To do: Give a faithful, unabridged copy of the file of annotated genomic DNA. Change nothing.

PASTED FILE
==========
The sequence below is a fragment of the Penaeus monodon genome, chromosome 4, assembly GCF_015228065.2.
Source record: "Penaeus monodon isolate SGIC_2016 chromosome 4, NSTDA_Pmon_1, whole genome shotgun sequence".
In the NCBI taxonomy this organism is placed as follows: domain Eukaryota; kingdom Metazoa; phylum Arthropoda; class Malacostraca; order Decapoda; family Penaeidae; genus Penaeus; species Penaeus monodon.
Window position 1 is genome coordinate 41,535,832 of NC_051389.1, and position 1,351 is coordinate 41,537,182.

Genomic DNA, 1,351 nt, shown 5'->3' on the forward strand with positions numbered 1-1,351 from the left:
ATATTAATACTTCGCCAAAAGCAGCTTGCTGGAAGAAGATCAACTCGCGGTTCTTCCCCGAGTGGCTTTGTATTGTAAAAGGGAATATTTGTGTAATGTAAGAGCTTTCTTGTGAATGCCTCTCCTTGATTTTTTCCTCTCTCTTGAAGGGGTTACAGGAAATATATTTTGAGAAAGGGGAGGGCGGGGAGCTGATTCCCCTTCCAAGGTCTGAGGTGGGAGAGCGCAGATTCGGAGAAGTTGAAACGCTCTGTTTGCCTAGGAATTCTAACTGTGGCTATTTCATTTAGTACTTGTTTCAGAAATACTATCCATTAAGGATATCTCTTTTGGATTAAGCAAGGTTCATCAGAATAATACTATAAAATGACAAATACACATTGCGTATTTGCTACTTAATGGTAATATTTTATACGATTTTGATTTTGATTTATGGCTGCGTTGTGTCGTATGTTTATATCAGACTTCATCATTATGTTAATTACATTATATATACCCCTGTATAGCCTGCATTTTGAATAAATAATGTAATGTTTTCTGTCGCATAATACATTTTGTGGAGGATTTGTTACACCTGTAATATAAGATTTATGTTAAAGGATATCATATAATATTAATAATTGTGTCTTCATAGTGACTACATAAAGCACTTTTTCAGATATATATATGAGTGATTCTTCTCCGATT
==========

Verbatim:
The sequence below is a fragment of the Penaeus monodon genome, chromosome 4, assembly GCF_015228065.2.
Source record: "Penaeus monodon isolate SGIC_2016 chromosome 4, NSTDA_Pmon_1, whole genome shotgun sequence".
In the NCBI taxonomy this organism is placed as follows: domain Eukaryota; kingdom Metazoa; phylum Arthropoda; class Malacostraca; order Decapoda; family Penaeidae; genus Penaeus; species Penaeus monodon.
Window position 1 is genome coordinate 41,535,832 of NC_051389.1, and position 1,351 is coordinate 41,537,182.

Genomic DNA, 1,351 nt, shown 5'->3' on the forward strand with positions numbered 1-1,351 from the left:
ATATTAATACTTCGCCAAAAGCAGCTTGCTGGAAGAAGATCAACTCGCGGTTCTTCCCCGAGTGGCTTTGTATTGTAAAAGGGAATATTTGTGTAATGTAAGAGCTTTCTTGTGAATGCCTCTCCTTGATTTTTTCCTCTCTCTTGAAGGGGTTACAGGAAATATATTTTGAGAAAGGGGAGGGCGGGGAGCTGATTCCCCTTCCAAGGTCTGAGGTGGGAGAGCGCAGATTCGGAGAAGTTGAAACGCTCTGTTTGCCTAGGAATTCTAACTGTGGCTATTTCATTTAGTACTTGTTTCAGAAATACTATCCATTAAGGATATCTCTTTTGGATTAAGCAAGGTTCATCAGAATAATACTATAAAATGACAAATACACATTGCGTATTTGCTACTTAATGGTAATATTTTATACGATTTTGATTTTGATTTATGGCTGCGTTGTGTCGTATGTTTATATCAGACTTCATCATTATGTTAATTACATTATATATACCCCTGTATAGCCTGCATTTTGAATAAATAATGTAATGTTTTCTGTCGCATAATACATTTTGTGGAGGATTTGTTACACCTGTAATATAAGATTTATGTTAAAGGATATCATATAATATTAATAATTGTGTCTTCATAGTGACTACATAAAGCACTTTTTCAGATATATATATGAGTGATTCTTCTCCGATT